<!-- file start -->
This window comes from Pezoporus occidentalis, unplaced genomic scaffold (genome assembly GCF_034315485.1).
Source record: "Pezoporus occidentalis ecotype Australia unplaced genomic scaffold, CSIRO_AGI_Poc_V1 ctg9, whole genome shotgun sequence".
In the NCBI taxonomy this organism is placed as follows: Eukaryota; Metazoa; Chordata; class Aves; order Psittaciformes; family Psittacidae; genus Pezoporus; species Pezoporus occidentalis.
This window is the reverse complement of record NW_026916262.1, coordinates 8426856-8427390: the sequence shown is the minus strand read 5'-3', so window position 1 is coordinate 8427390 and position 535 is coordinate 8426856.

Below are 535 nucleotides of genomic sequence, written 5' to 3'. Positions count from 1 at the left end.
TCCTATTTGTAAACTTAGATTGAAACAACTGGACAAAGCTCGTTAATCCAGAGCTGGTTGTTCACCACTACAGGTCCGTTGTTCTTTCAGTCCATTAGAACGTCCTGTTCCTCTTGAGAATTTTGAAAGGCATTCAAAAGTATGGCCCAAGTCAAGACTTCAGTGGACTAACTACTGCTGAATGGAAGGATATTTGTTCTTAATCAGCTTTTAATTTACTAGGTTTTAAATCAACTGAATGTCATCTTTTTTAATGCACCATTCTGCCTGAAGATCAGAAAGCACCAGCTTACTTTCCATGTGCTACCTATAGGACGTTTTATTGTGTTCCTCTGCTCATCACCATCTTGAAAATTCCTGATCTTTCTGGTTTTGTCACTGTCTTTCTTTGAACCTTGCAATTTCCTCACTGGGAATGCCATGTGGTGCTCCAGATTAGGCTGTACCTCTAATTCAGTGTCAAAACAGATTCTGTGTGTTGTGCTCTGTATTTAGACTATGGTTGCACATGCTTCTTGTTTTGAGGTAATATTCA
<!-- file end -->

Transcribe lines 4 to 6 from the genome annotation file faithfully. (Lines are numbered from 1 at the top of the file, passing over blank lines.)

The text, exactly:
This window is the reverse complement of record NW_026916262.1, coordinates 8426856-8427390: the sequence shown is the minus strand read 5'-3', so window position 1 is coordinate 8427390 and position 535 is coordinate 8426856.

Below are 535 nucleotides of genomic sequence, written 5' to 3'. Positions count from 1 at the left end.
TCCTATTTGTAAACTTAGATTGAAACAACTGGACAAAGCTCGTTAATCCAGAGCTGGTTGTTCACCACTACAGGTCCGTTGTTCTTTCAGTCCATTAGAACGTCCTGTTCCTCTTGAGAATTTTGAAAGGCATTCAAAAGTATGGCCCAAGTCAAGACTTCAGTGGACTAACTACTGCTGAATGGAAGGATATTTGTTCTTAATCAGCTTTTAATTTACTAGGTTTTAAATCAACTGAATGTCATCTTTTTTAATGCACCATTCTGCCTGAAGATCAGAAAGCACCAGCTTACTTTCCATGTGCTACCTATAGGACGTTTTATTGTGTTCCTCTGCTCATCACCATCTTGAAAATTCCTGATCTTTCTGGTTTTGTCACTGTCTTTCTTTGAACCTTGCAATTTCCTCACTGGGAATGCCATGTGGTGCTCCAGATTAGGCTGTACCTCTAATTCAGTGTCAAAACAGATTCTGTGTGTTGTGCTCTGTATTTAGACTATGGTTGCACATGCTTCTTGTTTTGAGGTAATATTCA